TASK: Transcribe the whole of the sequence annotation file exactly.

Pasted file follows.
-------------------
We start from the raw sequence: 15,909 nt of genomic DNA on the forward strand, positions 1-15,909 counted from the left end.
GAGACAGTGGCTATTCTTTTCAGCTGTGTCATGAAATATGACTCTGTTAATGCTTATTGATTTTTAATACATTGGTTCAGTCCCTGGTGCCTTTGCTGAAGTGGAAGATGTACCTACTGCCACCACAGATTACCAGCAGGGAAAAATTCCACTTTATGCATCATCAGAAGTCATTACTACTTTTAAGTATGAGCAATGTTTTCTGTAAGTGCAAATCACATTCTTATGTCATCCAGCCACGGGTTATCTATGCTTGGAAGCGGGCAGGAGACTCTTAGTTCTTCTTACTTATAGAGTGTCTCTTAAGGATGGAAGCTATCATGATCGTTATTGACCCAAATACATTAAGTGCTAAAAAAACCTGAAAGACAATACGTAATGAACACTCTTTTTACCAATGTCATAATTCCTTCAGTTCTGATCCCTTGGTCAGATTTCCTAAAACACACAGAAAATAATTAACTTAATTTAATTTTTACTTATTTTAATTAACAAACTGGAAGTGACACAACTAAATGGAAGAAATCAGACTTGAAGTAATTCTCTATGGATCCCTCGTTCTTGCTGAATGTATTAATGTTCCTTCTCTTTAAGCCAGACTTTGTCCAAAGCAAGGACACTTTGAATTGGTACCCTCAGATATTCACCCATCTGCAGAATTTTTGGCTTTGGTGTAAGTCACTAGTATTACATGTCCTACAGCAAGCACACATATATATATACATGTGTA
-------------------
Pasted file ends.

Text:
We start from the raw sequence: 15,909 nt of genomic DNA on the forward strand, positions 1-15,909 counted from the left end.
GAGACAGTGGCTATTCTTTTCAGCTGTGTCATGAAATATGACTCTGTTAATGCTTATTGATTTTTAATACATTGGTTCAGTCCCTGGTGCCTTTGCTGAAGTGGAAGATGTACCTACTGCCACCACAGATTACCAGCAGGGAAAAATTCCACTTTATGCATCATCAGAAGTCATTACTACTTTTAAGTATGAGCAATGTTTTCTGTAAGTGCAAATCACATTCTTATGTCATCCAGCCACGGGTTATCTATGCTTGGAAGCGGGCAGGAGACTCTTAGTTCTTCTTACTTATAGAGTGTCTCTTAAGGATGGAAGCTATCATGATCGTTATTGACCCAAATACATTAAGTGCTAAAAAAACCTGAAAGACAATACGTAATGAACACTCTTTTTACCAATGTCATAATTCCTTCAGTTCTGATCCCTTGGTCAGATTTCCTAAAACACACAGAAAATAATTAACTTAATTTAATTTTTACTTATTTTAATTAACAAACTGGAAGTGACACAACTAAATGGAAGAAATCAGACTTGAAGTAATTCTCTATGGATCCCTCGTTCTTGCTGAATGTATTAATGTTCCTTCTCTTTAAGCCAGACTTTGTCCAAAGCAAGGACACTTTGAATTGGTACCCTCAGATATTCACCCATCTGCAGAATTTTTGGCTTTGGTGTAAGTCACTAGTATTACATGTCCTACAGCAAGCACACATATATATATACATGTGTA